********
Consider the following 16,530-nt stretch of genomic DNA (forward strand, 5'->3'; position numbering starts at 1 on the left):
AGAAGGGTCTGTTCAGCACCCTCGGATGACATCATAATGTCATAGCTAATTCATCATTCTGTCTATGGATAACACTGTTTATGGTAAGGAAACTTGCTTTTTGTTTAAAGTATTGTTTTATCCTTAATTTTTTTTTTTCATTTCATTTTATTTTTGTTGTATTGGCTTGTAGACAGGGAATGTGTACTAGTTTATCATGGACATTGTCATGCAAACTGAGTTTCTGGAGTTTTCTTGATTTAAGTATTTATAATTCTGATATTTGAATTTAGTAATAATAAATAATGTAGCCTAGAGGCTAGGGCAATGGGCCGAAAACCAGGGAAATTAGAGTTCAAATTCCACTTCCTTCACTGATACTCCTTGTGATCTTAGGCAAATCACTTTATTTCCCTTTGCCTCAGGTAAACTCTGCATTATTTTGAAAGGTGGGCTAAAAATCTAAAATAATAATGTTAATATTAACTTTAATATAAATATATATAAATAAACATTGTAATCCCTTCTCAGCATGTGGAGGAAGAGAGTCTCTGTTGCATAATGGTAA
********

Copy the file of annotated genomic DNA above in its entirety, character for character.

Consider the following 16,530-nt stretch of genomic DNA (forward strand, 5'->3'; position numbering starts at 1 on the left):
AGAAGGGTCTGTTCAGCACCCTCGGATGACATCATAATGTCATAGCTAATTCATCATTCTGTCTATGGATAACACTGTTTATGGTAAGGAAACTTGCTTTTTGTTTAAAGTATTGTTTTATCCTTAATTTTTTTTTTTCATTTCATTTTATTTTTGTTGTATTGGCTTGTAGACAGGGAATGTGTACTAGTTTATCATGGACATTGTCATGCAAACTGAGTTTCTGGAGTTTTCTTGATTTAAGTATTTATAATTCTGATATTTGAATTTAGTAATAATAAATAATGTAGCCTAGAGGCTAGGGCAATGGGCCGAAAACCAGGGAAATTAGAGTTCAAATTCCACTTCCTTCACTGATACTCCTTGTGATCTTAGGCAAATCACTTTATTTCCCTTTGCCTCAGGTAAACTCTGCATTATTTTGAAAGGTGGGCTAAAAATCTAAAATAATAATGTTAATATTAACTTTAATATAAATATATATAAATAAACATTGTAATCCCTTCTCAGCATGTGGAGGAAGAGAGTCTCTGTTGCATAATGGTAA